The plot of Shadowmarch is rather complex, but the basics of the story are simple. Three groups vie for time in the main storyline. First and foremost are the lands of Southmarch, ruled for many generations by the Eddon family. Directly to their north are the lands of the Q’ar. The Q’ar are the fairy folk, long ago driven out of the southern regions by humans. The Q’ar have not let the many years soften their bitterness and hatred of humans. The third group involved in the story inhabit the desert kingdom of Xis to the far south, and they are ruled by the not so nice god-king Autarch. The fairies want their land back, and the southern-based god-king wants everything. The Eddons and the people of Southmarch simply want to survive. The narrative flows back and forth mainly between these three locations, telling the story from the perspective of several individuals in each of the three geographic areas.
Shadowmarch is essentially one ginormous prologue. It is in this book that you become intimately familiar with all the major players in the Shadowmarch series. It is a very entertaining read despite the fact that its main purpose is to set you up for the remaining books. My summary does not do the complexities of the plot justice. There is so much going on that I would have to write a book of equal size just to explain it all to you. Don’t run away just yet, it’s not as bad as it sounds! Tad Williams is amazingly adept at weaving complex stories in a digestible manner. I ran away from huge epic fantasies because I was growing weary of books filled with overly complex family lineages and violently tragic storylines. Shadowmarch has been my antidote, and has renewed an excitement for long epic fantasy that I thought I’d lost some time ago.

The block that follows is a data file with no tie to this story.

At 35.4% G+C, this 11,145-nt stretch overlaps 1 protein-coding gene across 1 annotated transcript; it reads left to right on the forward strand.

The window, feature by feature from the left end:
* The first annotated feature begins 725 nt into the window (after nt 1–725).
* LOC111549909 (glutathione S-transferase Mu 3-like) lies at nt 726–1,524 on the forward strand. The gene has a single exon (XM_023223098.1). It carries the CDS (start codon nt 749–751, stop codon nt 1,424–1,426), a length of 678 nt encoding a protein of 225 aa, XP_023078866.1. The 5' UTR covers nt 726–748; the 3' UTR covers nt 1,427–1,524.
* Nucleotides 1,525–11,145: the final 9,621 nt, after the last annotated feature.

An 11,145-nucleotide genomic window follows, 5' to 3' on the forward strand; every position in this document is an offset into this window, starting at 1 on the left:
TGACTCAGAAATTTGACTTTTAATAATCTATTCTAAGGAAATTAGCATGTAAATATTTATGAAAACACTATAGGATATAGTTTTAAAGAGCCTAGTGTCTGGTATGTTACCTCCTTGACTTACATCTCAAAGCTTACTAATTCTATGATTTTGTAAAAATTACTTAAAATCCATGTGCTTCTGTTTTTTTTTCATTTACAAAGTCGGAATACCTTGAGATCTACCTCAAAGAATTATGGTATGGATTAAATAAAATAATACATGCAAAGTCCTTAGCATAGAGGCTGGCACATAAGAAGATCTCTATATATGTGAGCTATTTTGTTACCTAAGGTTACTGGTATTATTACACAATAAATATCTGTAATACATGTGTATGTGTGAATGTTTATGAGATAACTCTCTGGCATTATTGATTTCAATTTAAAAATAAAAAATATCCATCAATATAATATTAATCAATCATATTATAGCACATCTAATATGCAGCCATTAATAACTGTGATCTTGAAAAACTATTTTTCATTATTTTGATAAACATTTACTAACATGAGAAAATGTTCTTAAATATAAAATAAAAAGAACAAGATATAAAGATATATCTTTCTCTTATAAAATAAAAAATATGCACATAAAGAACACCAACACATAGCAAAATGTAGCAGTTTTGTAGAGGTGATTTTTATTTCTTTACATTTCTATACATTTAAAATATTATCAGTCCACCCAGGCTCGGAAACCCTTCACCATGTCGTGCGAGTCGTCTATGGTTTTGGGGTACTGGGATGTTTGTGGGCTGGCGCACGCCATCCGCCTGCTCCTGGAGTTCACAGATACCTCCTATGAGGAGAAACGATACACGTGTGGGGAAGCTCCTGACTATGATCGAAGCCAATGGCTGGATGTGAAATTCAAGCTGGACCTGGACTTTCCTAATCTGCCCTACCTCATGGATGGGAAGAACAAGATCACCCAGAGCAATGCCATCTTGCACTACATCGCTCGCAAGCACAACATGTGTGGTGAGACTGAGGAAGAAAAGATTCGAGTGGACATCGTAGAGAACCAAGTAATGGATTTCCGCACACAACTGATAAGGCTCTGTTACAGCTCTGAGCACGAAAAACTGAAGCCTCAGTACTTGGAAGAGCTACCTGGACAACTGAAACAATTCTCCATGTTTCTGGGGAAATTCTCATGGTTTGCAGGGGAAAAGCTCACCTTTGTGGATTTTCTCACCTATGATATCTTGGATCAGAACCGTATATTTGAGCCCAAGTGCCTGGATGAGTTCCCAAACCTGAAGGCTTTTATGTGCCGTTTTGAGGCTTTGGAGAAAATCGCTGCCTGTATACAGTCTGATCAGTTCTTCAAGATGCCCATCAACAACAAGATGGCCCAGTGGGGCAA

Shadowmarch has a large number of major characters. Some get more time than others, but in general the attention is spread fairly evenly among them. The most prominent characters are the Eddon twins, Briony and Barrack. A large portion of the book is spent with those two and their dealings in and around Southmarch castle. The next in line would probably be Chert the Funderling. Funderlings are a dwarflike people who are the miners and stone craftsmen of Southmarch. Chert’s story centers on a strange boy he finds near the northern border close to the lands of the Q’ar. Chert is probably my favorite character. He is funny, intelligent, and kind, and his stone-themed curses never failed to make me chuckle. The characters I just mentioned are only the Southmarch cast. There are also the fairies of Q’ar and the Autarch’s people in Xis, who provide the left and right to Southmarch’s center stage.
I’m very glad I decided to tackle this seemingly daunting series. I have not read any of Tad’s other works, but if they are anything like this, then I just increased my TBR pile exponentially. I listened to Shadowmarch on audio CD by Brilliance Audio. Shadowmarch is narrated by Dick Hill, and he is nothing short of brilliant. Mr. Hill is one of those voice actors who act their parts rather than simply read them. I was enthralled with his performance. I actually own the print version and have never read it, but when Brilliance sent me the audio version I could no longer ignore it. I will continue to choose the audio version over the print version for Shadowmarch.